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Sherman Oaks Notre Dame defeats Sierra Canyon and ends Bronny James’ high school career

It ended with hailfire from a familiar foe, Caleb Foster and Mercy Miller colliding and pounding their way to the edge as if nothing could stand in their way.

It ended with valiant efforts to stop the bleeding, but Sherman Oaks notre dame there was simply no denying it, his student section shrilly chanting “0 and 4” as the Knights closed out the fourth quarter of a Game 4 that left no doubt as to the stronger team.

Chatsworth Mountains CanyonThe season started with promise and ended with disappointment, the Trailblazers rising from the field as their San Fernando Valley foes jumped in celebration, Notre Dame chanting “State! State! State!” after an 80-61 win in Tuesday night’s Division I regional final. Every Trailblazers’ jab was met with a thunderous roundhouse kick, every hard end of the third quarter was answered with a three-pointer of the Knights that sent the crowd at Calabasas High into a frenzy.

Standing to the side after the game as coach Matt Sargeant proudly held the Division I regional title trophy, the Duke Foster pledge looked down as a fan handed him a sign, slowly unfolding the paper to read “0 -4”.

He smiled. A solo trip to Mouth of Wilson (Va.) Oak Hill’s preseason transfer was nearly complete. A program’s journey to the top of the mountain, to knock down Valley rival Sierra Canyon four times in one season, was now one step away from completion: a win this weekend in the state final in Sacramento.

“We just got one more, though,” Foster said with a dazed smile. “We just got one more.”

In late November, with the trains running smoothly and without any losses, Sierra Canyon coach Andre Chevalier pulled out the crystal ball and spoke the words that would shape a season.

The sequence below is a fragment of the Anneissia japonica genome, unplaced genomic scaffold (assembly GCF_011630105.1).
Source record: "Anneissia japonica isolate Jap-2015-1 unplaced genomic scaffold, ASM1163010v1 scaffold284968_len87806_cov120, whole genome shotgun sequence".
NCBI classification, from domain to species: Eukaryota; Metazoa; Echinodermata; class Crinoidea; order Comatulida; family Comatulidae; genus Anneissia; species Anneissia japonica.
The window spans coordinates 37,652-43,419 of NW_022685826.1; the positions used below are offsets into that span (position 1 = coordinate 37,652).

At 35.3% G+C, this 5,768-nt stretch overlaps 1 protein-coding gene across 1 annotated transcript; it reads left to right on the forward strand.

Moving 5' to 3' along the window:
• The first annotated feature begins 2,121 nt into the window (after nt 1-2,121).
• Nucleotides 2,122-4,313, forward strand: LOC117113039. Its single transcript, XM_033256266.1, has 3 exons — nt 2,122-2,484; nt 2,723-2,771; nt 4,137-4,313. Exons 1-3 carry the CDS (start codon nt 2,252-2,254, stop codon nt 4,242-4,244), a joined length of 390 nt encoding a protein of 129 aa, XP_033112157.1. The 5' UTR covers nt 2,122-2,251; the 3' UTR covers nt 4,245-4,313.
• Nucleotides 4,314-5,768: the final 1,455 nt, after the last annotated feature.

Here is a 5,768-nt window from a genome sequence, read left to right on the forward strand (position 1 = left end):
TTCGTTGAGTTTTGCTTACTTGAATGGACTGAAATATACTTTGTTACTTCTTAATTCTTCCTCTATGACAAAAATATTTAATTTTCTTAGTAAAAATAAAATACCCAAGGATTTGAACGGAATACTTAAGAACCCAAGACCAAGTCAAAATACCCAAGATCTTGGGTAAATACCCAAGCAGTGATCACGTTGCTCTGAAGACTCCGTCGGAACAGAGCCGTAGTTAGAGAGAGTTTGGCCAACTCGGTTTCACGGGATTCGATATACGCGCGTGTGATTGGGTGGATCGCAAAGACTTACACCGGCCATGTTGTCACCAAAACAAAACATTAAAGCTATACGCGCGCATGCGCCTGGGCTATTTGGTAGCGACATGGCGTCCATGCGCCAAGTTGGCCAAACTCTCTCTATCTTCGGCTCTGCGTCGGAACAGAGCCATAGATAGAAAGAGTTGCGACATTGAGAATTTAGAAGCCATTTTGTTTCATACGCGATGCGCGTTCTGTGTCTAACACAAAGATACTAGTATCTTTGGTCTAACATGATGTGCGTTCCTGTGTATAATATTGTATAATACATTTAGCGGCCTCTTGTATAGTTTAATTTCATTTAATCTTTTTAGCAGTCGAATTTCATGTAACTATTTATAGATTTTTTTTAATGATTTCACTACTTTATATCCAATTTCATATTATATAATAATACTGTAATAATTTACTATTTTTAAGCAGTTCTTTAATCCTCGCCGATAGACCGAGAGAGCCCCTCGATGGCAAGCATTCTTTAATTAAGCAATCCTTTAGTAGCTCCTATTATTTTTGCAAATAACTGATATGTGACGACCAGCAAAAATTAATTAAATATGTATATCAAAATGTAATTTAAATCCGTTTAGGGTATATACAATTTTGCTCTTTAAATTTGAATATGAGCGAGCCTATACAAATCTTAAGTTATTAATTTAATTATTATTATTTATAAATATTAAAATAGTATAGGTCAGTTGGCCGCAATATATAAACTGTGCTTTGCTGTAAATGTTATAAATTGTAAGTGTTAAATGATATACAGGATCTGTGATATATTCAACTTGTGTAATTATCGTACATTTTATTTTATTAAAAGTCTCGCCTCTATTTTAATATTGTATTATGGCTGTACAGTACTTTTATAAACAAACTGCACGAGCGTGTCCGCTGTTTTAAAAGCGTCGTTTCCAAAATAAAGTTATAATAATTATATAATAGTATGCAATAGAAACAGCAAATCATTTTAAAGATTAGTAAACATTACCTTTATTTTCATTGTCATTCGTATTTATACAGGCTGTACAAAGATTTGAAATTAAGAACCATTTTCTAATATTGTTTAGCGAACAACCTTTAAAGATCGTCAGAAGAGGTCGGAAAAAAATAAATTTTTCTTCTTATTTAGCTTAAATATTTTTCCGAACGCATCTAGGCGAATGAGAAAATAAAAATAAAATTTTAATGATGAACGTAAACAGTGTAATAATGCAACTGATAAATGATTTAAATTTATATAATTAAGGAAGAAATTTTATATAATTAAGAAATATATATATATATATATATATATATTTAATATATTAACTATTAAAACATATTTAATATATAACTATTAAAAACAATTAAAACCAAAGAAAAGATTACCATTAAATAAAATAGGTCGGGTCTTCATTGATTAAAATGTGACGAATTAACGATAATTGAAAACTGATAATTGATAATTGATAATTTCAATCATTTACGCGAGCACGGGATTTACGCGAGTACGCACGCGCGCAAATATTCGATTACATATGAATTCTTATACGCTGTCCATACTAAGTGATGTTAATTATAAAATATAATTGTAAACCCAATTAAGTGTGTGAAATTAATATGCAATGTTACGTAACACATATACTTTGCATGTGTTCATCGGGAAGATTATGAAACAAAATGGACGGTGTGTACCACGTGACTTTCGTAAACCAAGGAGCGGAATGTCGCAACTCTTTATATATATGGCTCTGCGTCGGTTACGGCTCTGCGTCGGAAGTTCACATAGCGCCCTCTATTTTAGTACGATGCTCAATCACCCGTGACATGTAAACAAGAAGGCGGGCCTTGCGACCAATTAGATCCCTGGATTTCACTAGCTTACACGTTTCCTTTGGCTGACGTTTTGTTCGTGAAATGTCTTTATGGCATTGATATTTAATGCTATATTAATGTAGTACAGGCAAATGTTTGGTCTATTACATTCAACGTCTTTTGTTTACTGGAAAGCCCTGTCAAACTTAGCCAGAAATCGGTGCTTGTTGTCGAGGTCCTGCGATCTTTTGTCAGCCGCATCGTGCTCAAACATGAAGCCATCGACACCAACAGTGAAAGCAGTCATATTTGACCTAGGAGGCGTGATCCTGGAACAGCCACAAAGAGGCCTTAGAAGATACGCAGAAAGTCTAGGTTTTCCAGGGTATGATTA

“We’re going to go as far as Bronny and (Isaiah Elohim) and Ashton (Hardaway) take us,” Chevalier said after a win over Crossroads.

Three leaders, each with their own apparent benefits and risks. Elohim, the high-ceilinged walking bucket, who had struggled with an injury. Hardaway, the sweet sharpshooter son of Penny Hardaway, whose ability to influence a game relied heavily on his jump shot. And James, the undeniable leader ready to really take the reins, but still finding himself as a player.

And on Tuesday, Hardaway’s shot fell flat, its impact muted. Elohim made a surprise return from a sprained ankle to come off the bench and fight his way to 14 points, but many of his buckets came too late. James hit a pair of 3-pointers but couldn’t find the net when his team needed momentum.

It just wasn’t enough against a Knights team that has been hungry in every matchup with Sierra Canyon this season. Enough to make Sierra Canyon junior Noah Williams laugh when asked about the repeat meetings earlier in the week.

“I was hoping Mater Dei would win,” Williams said, referring to the Notre Dame-Mater Dei semifinal matchup from the previous week, “but I was like, ‘Wow, we have to play them again.’ But we are ready. I think we are always improving. We are not afraid of anyone.”

Through the first quarter Tuesday night, Notre Dame absolutely chased the Trailblazers on offense, staying ahead on drives and making every dribble a personal nightmare. Even as Sierra Canyon raced to cut an early deficit to 19-16, Foster ducked his head like a raging bull, Trailblazer defenders rebounding off him.

Over the summer at the start of the season, Foster said his goal for his senior year at Notre Dame was to learn to be a better leader. Flanked by well-timed cubes from transfer partner Miller, he paved the way in force on Tuesday night.

Bryce Cofield sent home a jam to cut the third-quarter lead to single digits, then Foster returned with a layup. Elohim fouled a post, and Foster responded with a nifty passing shot. Elohim tossed a tray from the glass and whooped with glee, and Foster promptly returned with a number three dagger.

“It just shows that hard work pays off,” Foster said of her trip.

And as one journey continues, another ends. Early in the fourth quarter, up 10, Foster isolated Williams from Sierra Canyon, stepping back and burying a hard 3-pointer. Back on the pitch, James caught a pass, shot through it, and went up on goal looking for an answer.

Off the edge. Unfulfilled answer. It was a signature few-second sequence of the night, James scoring 10 points to Foster’s 28, ending a season-long journey of growth for the prodigal son with one step ahead.

James’ high school career is over. An uncertain future calls.